• Encourage representation of women and people who belong to vulnerable population groups in key political positions. It is important to both ensure their participation in elected representative bodies, such as councils, and appoint them to positions in executive bodies, including the top leadership positions. It is necessary in this context to ensure decent working conditions and remuneration for public servants. It is especially important to strive for higher representation in fields which operate with a lot of resources and in which women have traditionally been underrepresented, such as the construction field. Useful steps can also include appointing representatives for gender policy and creating councilor groups for gender issues.
  • Make public and administrative buildings inclusive and accessible to different groups of users. Planning and design should consider the experiences and needs of different people, including people with children, people with disabilities, elderly people, in order to make sure that they can comfortably use public services. It is important to arrange accessible entrances, waiting areas, workplaces and bathrooms. It is advisable to offer gender-neutral bathrooms and changing tables accessible to people with different gender identities, fathers and mothers caring for babies. It is necessary to provide sufficient seating for waiting areas and install convenient navigation, build children’s areas or children’s rooms.
  • Engage residents in decision making, taking special steps to ensure the participation of vulnerable social groups. To make the engagement effective, engagement events should be conducted at a time that is convenient for the invited people and in places that are accessible to them, inclusive and comfortable for different groups of users. There has to be proper informing through communication channels used by the target audiences. When choosing the instruments or methods of engagement, it is important to take into account the experiences of different social groups — for example, by offering not only online but also offline mechanisms, because some people do not have uninterrupted internet connection or an advanced level of computer literacy. Specific engagement measures can include creating dedicated advisory or expert bodies, including with regard to issues of gender equality and inclusion.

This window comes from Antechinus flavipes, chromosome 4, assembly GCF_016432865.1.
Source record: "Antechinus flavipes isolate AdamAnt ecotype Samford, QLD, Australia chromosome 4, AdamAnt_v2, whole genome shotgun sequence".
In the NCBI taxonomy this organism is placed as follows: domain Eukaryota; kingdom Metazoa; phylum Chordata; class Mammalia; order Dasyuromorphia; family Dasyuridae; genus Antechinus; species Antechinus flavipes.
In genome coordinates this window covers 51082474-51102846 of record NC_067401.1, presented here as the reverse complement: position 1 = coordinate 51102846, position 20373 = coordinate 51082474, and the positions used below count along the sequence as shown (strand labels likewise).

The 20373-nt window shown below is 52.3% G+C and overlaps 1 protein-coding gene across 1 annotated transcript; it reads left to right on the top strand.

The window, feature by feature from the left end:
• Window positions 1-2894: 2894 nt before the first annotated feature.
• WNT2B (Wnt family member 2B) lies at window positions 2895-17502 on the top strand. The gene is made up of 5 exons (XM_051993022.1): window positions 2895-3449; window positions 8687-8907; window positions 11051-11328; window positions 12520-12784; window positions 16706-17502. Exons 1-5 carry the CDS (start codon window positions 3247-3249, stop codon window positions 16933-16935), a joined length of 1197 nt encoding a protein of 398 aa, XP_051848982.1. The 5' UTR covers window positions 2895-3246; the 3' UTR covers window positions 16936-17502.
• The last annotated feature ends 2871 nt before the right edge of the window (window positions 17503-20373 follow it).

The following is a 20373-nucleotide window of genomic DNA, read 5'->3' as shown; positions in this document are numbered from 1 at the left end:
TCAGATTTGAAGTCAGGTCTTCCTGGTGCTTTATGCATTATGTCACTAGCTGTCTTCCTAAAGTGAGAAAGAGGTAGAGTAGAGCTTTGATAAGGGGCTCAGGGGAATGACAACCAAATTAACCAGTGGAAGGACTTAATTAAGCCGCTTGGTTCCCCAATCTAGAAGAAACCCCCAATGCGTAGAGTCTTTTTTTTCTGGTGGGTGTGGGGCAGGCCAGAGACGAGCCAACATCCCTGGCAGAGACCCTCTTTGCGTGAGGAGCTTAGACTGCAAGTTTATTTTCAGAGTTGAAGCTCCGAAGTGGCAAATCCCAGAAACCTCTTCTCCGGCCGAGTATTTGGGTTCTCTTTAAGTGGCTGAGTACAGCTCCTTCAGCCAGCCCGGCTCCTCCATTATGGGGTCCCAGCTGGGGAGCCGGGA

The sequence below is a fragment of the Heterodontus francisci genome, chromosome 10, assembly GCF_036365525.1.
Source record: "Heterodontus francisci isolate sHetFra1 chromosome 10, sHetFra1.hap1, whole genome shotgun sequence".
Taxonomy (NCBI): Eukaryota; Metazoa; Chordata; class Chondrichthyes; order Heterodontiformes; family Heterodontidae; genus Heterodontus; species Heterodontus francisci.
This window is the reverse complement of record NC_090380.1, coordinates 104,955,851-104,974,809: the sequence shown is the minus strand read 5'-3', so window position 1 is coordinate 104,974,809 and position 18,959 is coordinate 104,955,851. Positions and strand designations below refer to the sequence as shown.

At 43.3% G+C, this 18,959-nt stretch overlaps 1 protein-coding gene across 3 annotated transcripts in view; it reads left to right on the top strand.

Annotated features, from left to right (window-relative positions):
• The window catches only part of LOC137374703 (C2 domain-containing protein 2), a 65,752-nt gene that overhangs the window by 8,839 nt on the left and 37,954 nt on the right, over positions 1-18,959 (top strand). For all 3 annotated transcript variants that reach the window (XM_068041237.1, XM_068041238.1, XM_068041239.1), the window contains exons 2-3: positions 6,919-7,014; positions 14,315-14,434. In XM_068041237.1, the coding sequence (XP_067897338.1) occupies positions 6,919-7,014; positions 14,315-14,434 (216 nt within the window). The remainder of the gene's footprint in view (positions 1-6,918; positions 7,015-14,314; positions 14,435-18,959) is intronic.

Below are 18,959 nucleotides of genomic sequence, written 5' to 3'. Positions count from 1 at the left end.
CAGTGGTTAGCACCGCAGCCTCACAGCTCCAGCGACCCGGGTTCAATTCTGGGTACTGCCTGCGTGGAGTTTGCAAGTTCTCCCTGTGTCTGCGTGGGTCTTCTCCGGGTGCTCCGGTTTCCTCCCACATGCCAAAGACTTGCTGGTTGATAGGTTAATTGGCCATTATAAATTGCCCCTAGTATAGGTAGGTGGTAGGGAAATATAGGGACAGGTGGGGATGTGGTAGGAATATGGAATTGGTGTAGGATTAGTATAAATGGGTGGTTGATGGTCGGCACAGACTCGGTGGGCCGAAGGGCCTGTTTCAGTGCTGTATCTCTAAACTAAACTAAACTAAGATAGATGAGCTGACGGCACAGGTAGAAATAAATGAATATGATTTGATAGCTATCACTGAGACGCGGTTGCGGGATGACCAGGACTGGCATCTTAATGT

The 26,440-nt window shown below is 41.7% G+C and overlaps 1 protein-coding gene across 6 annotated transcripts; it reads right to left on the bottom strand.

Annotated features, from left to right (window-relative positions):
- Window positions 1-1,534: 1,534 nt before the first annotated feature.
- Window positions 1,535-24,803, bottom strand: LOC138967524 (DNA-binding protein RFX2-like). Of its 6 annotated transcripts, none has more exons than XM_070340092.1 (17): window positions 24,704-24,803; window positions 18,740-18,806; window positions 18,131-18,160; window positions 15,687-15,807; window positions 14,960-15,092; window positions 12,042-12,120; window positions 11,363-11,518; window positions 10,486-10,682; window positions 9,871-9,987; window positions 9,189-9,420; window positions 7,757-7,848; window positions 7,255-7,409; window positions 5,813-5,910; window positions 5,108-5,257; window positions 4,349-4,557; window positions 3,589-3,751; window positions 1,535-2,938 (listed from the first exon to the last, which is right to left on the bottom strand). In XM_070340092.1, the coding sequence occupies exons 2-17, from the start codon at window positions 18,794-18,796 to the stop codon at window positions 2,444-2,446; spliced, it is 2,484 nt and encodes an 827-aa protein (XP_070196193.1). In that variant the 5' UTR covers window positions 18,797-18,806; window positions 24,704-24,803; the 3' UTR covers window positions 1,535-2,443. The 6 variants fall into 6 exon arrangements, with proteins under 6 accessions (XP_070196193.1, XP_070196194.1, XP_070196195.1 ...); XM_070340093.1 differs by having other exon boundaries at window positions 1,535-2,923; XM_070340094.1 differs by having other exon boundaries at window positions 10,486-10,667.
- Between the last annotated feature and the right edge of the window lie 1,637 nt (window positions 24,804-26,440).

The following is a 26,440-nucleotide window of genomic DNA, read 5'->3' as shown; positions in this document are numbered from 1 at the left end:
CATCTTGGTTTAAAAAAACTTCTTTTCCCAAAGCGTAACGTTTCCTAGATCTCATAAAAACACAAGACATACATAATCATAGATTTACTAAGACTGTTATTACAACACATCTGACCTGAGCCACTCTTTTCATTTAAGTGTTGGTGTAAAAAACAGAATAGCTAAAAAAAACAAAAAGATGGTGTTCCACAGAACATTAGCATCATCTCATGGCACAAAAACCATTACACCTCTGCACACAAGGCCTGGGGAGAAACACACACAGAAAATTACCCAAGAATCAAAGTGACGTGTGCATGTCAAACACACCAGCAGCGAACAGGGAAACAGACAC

• Collect data on local development which include distribution by gender and other important characteristics. These characteristics can include age, having or not having children, having or not having disabilities, etc. In order to track the dynamics of changes, data should be collected regularly. It is also important to establish a system of proper storage, use, and exchange of data.


  • Analyze the available data and conduct research, including research of needs. The findings of this research should be taken into account in decision making and local development planning, funding distribution and evaluation of needs for certain infrastructure. Examples of useful research for local development include gender analysis and the creation of gender profiles, the creation of social passports, the conduction of gender security audits, victimology surveys, and mobility research.
  • Conduct evaluation of the quality of service provision, introduce mechanisms for user feedback. Proper monitoring and evaluation of local development programs can help identify difficulties and improve the quality of the provided services. In order to identify the existing barriers, it can also be important to study the experiences of people who do not receive certain services.


  • Take perceived security into account while organizing outdoor spaces by enabling the presence of “eyes on the street.” Stimulation of outdoor activity, proper lighting, and the creation of active and open facades increases the likelihood of people being outside or people observing the outdoor space from inside the buildings, which positively affects perceived security. Meanwhile, narrow passages, gated territories, tall fences and solid facades make being in these spaces feel dangerous. The use of surveillance cameras is only justified in specific cases, primarily to prevent theft and crimes against property — for example, in parking lots.